The Chiefs’ Joe Montana-to-Steve Bono baton pass did not produce a long-term starter, but the younger ex-49er had Kansas City unbeaten entering this game. Bono and Stan Humphries, who led the 1994 Chargers to Super Bowl XXIX, each topped 300 yards in this overtime tilt. The Chargers held a seven-point lead with seconds left in regulation, but Bono finding ex-Charger tight end Derrick Walker in double coverage extended the game with 15 seconds left. In OT, rookie return man Tamarick Vanover provided a unique extra-session finisher — an 86-yard punt-return score — to close Kansas City’s 29-23 win. The Chargers did not threaten the Chiefs, who went 13-3, the rest of the way.
2003: Cowboys at Giants, Week 2
Patrick Mahomes vexed the Bills with a stupefyingly quick drive in last year’s divisional round. Whereas “13 seconds” remains a stunning number, this game involved a similar scenario. Quincy Carter only had 11 seconds to move the Cowboys into field goal range. Granted, an illegal-procedure penalty spotted Dallas at its 40-yard line. But still. Carter (zero TD passes to Kerry Collins’ three) found Antonio Bryant on the sideline to set up a 52-yard Billy Cundiff game-tying field goal. This came just after Matt Bryant gave the Giants a three-point lead. Cundiff’s overtime make gave the Cowboys a 35-32 win (Bill Parcells’ first with the team). It helped the team to the playoffs months later.
1979: Raiders at Saints, Week 14
At opposite ends of the Monday night experience spectrum, the Raiders and Saints’ fourth-quarter showings here reflected that disparity. Oakland’s cast of national-TV mainstays erased a 21-point third-quarter lead in a 42-35 win — a last hurrah for the Ken Stabler-era Raiders. Longtime Stabler sidekick Cliff Branch did the heavy lifting. A slick 66-yard catch-and-run from the world-class speedster tied the game at 35, and a Chuck Muncie fumble gave Oakland prime field position. Branch’s 8-yard game-winner (Stabler’s fourth TD pass) only moved the Raiders to 7-7 in a non-playoff year. The Raiders traded Stabler to the Oilers in 1980.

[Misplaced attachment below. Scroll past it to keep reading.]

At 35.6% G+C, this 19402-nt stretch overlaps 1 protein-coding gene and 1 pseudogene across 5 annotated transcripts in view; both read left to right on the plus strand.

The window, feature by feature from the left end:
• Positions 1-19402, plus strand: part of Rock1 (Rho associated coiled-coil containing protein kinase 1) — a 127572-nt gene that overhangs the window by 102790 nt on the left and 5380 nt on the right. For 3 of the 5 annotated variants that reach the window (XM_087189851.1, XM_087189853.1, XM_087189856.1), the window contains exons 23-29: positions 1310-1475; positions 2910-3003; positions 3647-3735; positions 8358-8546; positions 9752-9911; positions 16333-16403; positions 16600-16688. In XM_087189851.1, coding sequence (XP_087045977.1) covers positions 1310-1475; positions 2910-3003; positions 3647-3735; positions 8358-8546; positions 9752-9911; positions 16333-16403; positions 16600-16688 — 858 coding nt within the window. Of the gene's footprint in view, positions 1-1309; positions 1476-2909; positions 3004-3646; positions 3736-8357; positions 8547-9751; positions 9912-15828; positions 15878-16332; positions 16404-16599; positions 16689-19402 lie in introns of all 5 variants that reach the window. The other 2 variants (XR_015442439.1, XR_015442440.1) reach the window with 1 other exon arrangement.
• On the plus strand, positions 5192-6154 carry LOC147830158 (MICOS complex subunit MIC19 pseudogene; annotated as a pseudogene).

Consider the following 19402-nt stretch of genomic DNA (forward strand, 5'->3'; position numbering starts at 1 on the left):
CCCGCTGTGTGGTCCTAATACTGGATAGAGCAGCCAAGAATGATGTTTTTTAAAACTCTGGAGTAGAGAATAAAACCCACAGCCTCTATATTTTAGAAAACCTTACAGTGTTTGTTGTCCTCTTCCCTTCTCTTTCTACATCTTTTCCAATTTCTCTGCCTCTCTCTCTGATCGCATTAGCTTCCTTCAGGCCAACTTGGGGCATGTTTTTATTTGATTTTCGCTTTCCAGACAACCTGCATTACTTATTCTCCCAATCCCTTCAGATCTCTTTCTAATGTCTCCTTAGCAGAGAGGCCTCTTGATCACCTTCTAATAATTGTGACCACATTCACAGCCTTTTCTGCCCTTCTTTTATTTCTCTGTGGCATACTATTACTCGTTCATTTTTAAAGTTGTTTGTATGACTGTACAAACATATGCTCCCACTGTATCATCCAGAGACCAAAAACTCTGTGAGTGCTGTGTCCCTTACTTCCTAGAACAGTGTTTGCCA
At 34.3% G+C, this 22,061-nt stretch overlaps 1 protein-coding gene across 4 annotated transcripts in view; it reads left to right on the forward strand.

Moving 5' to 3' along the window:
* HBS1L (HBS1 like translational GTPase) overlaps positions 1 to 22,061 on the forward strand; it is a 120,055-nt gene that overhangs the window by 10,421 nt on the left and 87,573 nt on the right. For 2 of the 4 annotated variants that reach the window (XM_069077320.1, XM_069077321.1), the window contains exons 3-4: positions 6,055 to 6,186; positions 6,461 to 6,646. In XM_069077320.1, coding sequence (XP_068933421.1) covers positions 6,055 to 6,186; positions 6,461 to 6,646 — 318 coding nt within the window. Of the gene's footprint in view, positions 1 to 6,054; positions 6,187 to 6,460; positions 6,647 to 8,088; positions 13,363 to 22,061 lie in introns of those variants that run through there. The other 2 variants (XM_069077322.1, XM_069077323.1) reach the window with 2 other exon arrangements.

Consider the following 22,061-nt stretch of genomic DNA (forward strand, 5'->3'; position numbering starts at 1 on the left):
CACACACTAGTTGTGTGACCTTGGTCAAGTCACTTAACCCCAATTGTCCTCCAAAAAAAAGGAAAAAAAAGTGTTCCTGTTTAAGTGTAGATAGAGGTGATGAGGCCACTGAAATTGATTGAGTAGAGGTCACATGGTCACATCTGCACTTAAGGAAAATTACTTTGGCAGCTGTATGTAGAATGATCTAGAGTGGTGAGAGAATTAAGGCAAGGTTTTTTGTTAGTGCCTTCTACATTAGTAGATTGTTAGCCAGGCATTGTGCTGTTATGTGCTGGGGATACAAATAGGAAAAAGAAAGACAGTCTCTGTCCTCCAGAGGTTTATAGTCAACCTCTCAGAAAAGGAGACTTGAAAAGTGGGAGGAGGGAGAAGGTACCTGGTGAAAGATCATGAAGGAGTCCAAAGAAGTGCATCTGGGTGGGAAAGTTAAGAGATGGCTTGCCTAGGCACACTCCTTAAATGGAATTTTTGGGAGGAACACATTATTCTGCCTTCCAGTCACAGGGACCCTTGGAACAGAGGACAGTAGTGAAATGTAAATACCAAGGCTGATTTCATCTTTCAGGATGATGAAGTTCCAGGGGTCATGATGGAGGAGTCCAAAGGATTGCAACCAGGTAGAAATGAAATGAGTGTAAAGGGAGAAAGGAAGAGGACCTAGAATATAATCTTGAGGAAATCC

2004: Patriots at Dolphins, Week 15
Although the Patriots were amid a 28-4 stretch that produced back-to-back Super Bowl wins, their lowest point during the 2003-04 run came in Miami. The Pats held an 11-point lead with under 4 minutes remaining, but the Dolphins. A 3-11 team playing under interim HC Jim Bates stunned the early-aughts superpower by scoring two late TDs in a 29-28 upset. Following Sammy Morris’ diving TD (pictured), Dolphins pressure forced a Tom Brady INT that set up A.J. Feeley at the Pats’ 21-yard line. Feeley hit wideout Derrius Thompson for a 21-yard TD. Another Brady INT soon finalized this upset.
1982: Cowboys at Vikings, Week 17
This game was only the NFC foes’ ninth; it was still called Week 17 following the season-reshaping players’ strike. The Cowboys and Vikings traded scores in a 31-27 game best known for Tony Dorsett’s 99-yard dash. The record-setting run was not supposed to go to Dorsett, and his full-field sprint only cut a two-score Minnesota lead to one. After the Cowboys later recaptured the advantage, Tommy Kramer found running back Rickey Young on a 14-yard game-winner. During a quarter in which the Vikings defense notched a pick-six, the unit — via two batdowns from defensive end Randy Holloway — held off the Cowboys to clinch a home game in the one-time-only 16-team playoffs.
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The most beloved athletes in sports.
The term “fan favorite” is popular in the sports world, but some athletes seem to go above and beyond when it comes to making a good impression. Through a combination of exceptional play and engaging personality, a select few athletes become beloved icons that even rival fans can’t help but respect.